I am occasionally asked how I got started tying trout flies. When I first came to teach in the only county in The Land of 10,000 Lakes without a lake, I wasn’t ready to give up fishing. Going after stream trout was the only solution. I did, however, have a bamboo fly rod, which I inherited from my father. I had previously used it strictly for bass and pan fishing. The lure of choice on those northern lily-pad lakes was the little cork poppers with the wiggly rubber legs.
I quickly set off to teach myself how to become a trout-fisherman. It didn’t take long to learn that I would need some real trout flies. I bought a nice selection at the local Kmart. They were gorgeous. Bright reds, yellows and greens and even purples, mixed delicately with shiny silver tinsels and golds. How could any self-respecting fish turn down such an offering? Although I rarely caught my limit of ten, I usually managed to catch a least a couple.
It might take all day but my young bride was so proud of my ability to bring home a couple for the frying pan. This, of course, was in the days before "catch and release" became the proper approach to preserve the species.
It was a beautiful June morning, when about noon, I had decided to give it up. The fishing had been especially tough that morning and I had only one ten inch brown to show for my efforts. As I came around the bend I saw another fisherman landing a very nice trout which he quickly released. He saw me approach and waved.
"Nice brown," I ventured.
"Ephermellia," was the reply.
"You know. Nymphs. They’ve been hot all morning," he explained as I approached.
"How you doing?" he added.
"Well, I lost a couple and caught a brown, but it’s been tough going."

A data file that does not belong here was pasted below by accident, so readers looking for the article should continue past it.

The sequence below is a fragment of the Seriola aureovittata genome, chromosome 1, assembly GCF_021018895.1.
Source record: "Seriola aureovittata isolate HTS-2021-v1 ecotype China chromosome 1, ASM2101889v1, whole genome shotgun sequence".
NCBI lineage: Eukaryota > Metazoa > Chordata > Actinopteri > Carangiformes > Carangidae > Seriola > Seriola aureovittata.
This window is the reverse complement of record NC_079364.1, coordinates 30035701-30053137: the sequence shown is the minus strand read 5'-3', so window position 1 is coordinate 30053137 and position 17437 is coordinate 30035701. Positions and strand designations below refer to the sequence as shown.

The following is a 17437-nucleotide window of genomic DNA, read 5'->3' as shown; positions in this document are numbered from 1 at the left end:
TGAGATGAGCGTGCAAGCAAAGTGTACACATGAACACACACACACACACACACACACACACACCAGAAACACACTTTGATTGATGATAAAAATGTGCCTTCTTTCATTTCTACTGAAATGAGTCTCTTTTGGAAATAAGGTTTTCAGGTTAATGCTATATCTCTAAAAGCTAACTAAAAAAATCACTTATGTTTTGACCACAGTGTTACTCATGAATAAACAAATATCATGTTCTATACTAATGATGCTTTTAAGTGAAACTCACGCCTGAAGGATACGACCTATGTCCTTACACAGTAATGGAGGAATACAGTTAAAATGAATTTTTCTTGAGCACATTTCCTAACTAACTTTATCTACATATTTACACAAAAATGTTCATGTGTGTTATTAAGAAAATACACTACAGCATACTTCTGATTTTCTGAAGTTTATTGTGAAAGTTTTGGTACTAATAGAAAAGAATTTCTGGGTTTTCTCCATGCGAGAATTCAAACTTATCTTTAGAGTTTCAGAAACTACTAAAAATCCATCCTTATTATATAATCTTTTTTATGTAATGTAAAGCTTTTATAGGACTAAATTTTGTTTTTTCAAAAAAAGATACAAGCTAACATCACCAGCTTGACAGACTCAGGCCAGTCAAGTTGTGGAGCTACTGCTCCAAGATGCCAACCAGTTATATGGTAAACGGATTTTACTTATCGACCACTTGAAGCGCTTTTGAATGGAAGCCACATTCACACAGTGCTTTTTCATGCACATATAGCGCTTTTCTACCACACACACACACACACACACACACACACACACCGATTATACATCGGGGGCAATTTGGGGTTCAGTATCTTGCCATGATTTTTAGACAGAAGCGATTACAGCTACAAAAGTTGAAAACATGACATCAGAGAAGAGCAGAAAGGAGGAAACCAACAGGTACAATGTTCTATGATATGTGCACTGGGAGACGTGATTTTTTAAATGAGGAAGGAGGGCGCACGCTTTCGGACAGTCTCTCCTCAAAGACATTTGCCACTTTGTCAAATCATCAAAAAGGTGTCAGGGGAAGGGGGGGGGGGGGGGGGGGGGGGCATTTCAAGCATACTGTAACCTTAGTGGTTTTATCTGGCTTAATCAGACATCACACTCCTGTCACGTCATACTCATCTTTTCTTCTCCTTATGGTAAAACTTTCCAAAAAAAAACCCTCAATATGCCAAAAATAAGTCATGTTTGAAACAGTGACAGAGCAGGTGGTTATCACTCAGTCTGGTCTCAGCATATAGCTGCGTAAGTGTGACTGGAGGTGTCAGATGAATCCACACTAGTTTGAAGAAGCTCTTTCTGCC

"Whatcha been using?" he queried.
I showed him my fly box.
"Those sure are purty. Got em at Kmart didn’t you?
"I sure did. How’d you know?
"I work there. Actually, I’m the manager. I have to admit though those flies are more intended to catch fisherman than trout."
And with that he showed me several boxes of the most drab and ugly collection of brown and/or gray flies you could imagine.
"I caught maybe 50 to 75 this morning on these. Turned them all loose though. It’s just for fun. You’ll have to learn how to tie your own." He then gave me about a dozen of his sure fire flies and sent me on my way.
I later bought a "How To," book and a fly tying kit. I still shop occasionally at my long gone mentors’ store, fondly remembering his lesson. As in life, perhaps, the most gaudy isn’t always the best.
On the Lamar River, Yellowstone National Park, 1979. And a cutthroat trout.
Yes, I had a lot to learn judging by those hip waders a volunteer fireman gave me. The rocks in the western streams were covered with algae which made them as slippery as greased bowling balls. Eventually, I even learned about proper chest waders with felt on the bottoms of the boots for better traction. Today, with achy knees and less balance that I should have, I don’t fly fish as much as I used to, still the memories are all strong as ever from those glorious days of yore…..:)